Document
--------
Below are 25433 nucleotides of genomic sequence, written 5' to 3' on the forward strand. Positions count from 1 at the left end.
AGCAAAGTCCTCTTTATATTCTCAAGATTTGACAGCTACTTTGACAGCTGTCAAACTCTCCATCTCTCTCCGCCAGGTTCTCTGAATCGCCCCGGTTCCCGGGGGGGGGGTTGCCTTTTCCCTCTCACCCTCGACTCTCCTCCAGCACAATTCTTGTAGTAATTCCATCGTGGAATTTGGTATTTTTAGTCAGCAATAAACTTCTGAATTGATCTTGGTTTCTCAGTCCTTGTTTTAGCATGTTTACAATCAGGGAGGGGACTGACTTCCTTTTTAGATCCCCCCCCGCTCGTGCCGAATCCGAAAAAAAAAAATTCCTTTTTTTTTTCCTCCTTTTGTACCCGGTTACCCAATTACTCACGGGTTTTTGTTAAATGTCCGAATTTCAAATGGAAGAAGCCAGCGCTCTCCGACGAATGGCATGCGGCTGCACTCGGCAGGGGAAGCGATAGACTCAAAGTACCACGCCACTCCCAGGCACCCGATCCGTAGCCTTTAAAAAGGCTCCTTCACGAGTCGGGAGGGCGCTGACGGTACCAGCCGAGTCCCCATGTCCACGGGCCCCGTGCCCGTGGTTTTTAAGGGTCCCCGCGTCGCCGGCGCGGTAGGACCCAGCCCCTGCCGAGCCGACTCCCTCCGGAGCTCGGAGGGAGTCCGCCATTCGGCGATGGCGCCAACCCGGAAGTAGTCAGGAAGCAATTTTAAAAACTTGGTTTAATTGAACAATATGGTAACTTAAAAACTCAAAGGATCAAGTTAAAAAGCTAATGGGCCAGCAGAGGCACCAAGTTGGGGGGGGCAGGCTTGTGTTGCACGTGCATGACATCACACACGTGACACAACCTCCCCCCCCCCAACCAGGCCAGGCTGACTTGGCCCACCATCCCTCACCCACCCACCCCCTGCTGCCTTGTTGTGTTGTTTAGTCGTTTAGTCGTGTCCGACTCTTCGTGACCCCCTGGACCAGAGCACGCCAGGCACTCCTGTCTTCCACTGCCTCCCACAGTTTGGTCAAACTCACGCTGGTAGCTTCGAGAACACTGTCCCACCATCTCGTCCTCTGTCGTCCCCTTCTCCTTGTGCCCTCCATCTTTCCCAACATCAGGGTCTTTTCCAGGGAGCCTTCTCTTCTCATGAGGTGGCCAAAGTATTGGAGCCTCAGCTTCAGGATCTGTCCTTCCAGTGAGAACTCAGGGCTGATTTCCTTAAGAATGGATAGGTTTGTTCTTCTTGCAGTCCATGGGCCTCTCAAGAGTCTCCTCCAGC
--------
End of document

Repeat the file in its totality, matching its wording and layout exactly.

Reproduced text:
Below are 25433 nucleotides of genomic sequence, written 5' to 3' on the forward strand. Positions count from 1 at the left end.
AGCAAAGTCCTCTTTATATTCTCAAGATTTGACAGCTACTTTGACAGCTGTCAAACTCTCCATCTCTCTCCGCCAGGTTCTCTGAATCGCCCCGGTTCCCGGGGGGGGGGTTGCCTTTTCCCTCTCACCCTCGACTCTCCTCCAGCACAATTCTTGTAGTAATTCCATCGTGGAATTTGGTATTTTTAGTCAGCAATAAACTTCTGAATTGATCTTGGTTTCTCAGTCCTTGTTTTAGCATGTTTACAATCAGGGAGGGGACTGACTTCCTTTTTAGATCCCCCCCCGCTCGTGCCGAATCCGAAAAAAAAAAATTCCTTTTTTTTTTCCTCCTTTTGTACCCGGTTACCCAATTACTCACGGGTTTTTGTTAAATGTCCGAATTTCAAATGGAAGAAGCCAGCGCTCTCCGACGAATGGCATGCGGCTGCACTCGGCAGGGGAAGCGATAGACTCAAAGTACCACGCCACTCCCAGGCACCCGATCCGTAGCCTTTAAAAAGGCTCCTTCACGAGTCGGGAGGGCGCTGACGGTACCAGCCGAGTCCCCATGTCCACGGGCCCCGTGCCCGTGGTTTTTAAGGGTCCCCGCGTCGCCGGCGCGGTAGGACCCAGCCCCTGCCGAGCCGACTCCCTCCGGAGCTCGGAGGGAGTCCGCCATTCGGCGATGGCGCCAACCCGGAAGTAGTCAGGAAGCAATTTTAAAAACTTGGTTTAATTGAACAATATGGTAACTTAAAAACTCAAAGGATCAAGTTAAAAAGCTAATGGGCCAGCAGAGGCACCAAGTTGGGGGGGGCAGGCTTGTGTTGCACGTGCATGACATCACACACGTGACACAACCTCCCCCCCCCCAACCAGGCCAGGCTGACTTGGCCCACCATCCCTCACCCACCCACCCCCTGCTGCCTTGTTGTGTTGTTTAGTCGTTTAGTCGTGTCCGACTCTTCGTGACCCCCTGGACCAGAGCACGCCAGGCACTCCTGTCTTCCACTGCCTCCCACAGTTTGGTCAAACTCACGCTGGTAGCTTCGAGAACACTGTCCCACCATCTCGTCCTCTGTCGTCCCCTTCTCCTTGTGCCCTCCATCTTTCCCAACATCAGGGTCTTTTCCAGGGAGCCTTCTCTTCTCATGAGGTGGCCAAAGTATTGGAGCCTCAGCTTCAGGATCTGTCCTTCCAGTGAGAACTCAGGGCTGATTTCCTTAAGAATGGATAGGTTTGTTCTTCTTGCAGTCCATGGGCCTCTCAAGAGTCTCCTCCAGC